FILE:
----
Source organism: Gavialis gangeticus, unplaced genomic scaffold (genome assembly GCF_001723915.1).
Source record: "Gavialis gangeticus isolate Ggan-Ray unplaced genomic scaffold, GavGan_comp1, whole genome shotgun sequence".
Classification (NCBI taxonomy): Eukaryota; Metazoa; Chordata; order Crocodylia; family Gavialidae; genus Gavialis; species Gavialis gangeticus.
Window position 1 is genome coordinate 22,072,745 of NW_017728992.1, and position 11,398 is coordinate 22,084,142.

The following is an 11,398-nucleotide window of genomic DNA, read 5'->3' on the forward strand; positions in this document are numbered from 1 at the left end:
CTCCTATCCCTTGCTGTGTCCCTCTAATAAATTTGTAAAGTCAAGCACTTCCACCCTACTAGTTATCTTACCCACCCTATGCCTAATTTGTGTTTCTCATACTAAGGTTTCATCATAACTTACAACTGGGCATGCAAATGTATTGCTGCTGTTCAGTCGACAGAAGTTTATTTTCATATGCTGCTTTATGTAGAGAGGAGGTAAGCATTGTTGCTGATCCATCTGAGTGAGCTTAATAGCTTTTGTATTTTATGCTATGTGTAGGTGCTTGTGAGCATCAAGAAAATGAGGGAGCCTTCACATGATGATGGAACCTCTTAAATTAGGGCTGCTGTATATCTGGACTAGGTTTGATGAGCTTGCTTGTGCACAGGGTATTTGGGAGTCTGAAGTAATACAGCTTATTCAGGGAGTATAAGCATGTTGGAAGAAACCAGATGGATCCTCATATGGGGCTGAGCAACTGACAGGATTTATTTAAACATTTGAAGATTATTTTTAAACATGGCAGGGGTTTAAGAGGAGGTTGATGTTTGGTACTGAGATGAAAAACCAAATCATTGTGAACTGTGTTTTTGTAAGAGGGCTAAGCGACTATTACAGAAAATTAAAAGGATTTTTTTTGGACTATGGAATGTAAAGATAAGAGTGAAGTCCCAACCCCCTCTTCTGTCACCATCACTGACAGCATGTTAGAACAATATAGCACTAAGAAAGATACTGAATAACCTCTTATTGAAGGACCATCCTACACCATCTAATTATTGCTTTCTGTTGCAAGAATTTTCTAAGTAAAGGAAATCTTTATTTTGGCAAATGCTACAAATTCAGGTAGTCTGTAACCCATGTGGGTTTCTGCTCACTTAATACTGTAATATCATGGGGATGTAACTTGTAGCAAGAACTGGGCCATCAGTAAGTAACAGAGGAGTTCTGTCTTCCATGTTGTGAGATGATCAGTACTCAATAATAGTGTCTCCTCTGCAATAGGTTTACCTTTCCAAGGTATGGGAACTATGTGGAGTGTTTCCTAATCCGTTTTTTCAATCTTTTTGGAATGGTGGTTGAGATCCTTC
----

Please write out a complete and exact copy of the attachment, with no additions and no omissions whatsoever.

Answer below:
Source organism: Gavialis gangeticus, unplaced genomic scaffold (genome assembly GCF_001723915.1).
Source record: "Gavialis gangeticus isolate Ggan-Ray unplaced genomic scaffold, GavGan_comp1, whole genome shotgun sequence".
Classification (NCBI taxonomy): Eukaryota; Metazoa; Chordata; order Crocodylia; family Gavialidae; genus Gavialis; species Gavialis gangeticus.
Window position 1 is genome coordinate 22,072,745 of NW_017728992.1, and position 11,398 is coordinate 22,084,142.

The following is an 11,398-nucleotide window of genomic DNA, read 5'->3' on the forward strand; positions in this document are numbered from 1 at the left end:
CTCCTATCCCTTGCTGTGTCCCTCTAATAAATTTGTAAAGTCAAGCACTTCCACCCTACTAGTTATCTTACCCACCCTATGCCTAATTTGTGTTTCTCATACTAAGGTTTCATCATAACTTACAACTGGGCATGCAAATGTATTGCTGCTGTTCAGTCGACAGAAGTTTATTTTCATATGCTGCTTTATGTAGAGAGGAGGTAAGCATTGTTGCTGATCCATCTGAGTGAGCTTAATAGCTTTTGTATTTTATGCTATGTGTAGGTGCTTGTGAGCATCAAGAAAATGAGGGAGCCTTCACATGATGATGGAACCTCTTAAATTAGGGCTGCTGTATATCTGGACTAGGTTTGATGAGCTTGCTTGTGCACAGGGTATTTGGGAGTCTGAAGTAATACAGCTTATTCAGGGAGTATAAGCATGTTGGAAGAAACCAGATGGATCCTCATATGGGGCTGAGCAACTGACAGGATTTATTTAAACATTTGAAGATTATTTTTAAACATGGCAGGGGTTTAAGAGGAGGTTGATGTTTGGTACTGAGATGAAAAACCAAATCATTGTGAACTGTGTTTTTGTAAGAGGGCTAAGCGACTATTACAGAAAATTAAAAGGATTTTTTTTGGACTATGGAATGTAAAGATAAGAGTGAAGTCCCAACCCCCTCTTCTGTCACCATCACTGACAGCATGTTAGAACAATATAGCACTAAGAAAGATACTGAATAACCTCTTATTGAAGGACCATCCTACACCATCTAATTATTGCTTTCTGTTGCAAGAATTTTCTAAGTAAAGGAAATCTTTATTTTGGCAAATGCTACAAATTCAGGTAGTCTGTAACCCATGTGGGTTTCTGCTCACTTAATACTGTAATATCATGGGGATGTAACTTGTAGCAAGAACTGGGCCATCAGTAAGTAACAGAGGAGTTCTGTCTTCCATGTTGTGAGATGATCAGTACTCAATAATAGTGTCTCCTCTGCAATAGGTTTACCTTTCCAAGGTATGGGAACTATGTGGAGTGTTTCCTAATCCGTTTTTTCAATCTTTTTGGAATGGTGGTTGAGATCCTTC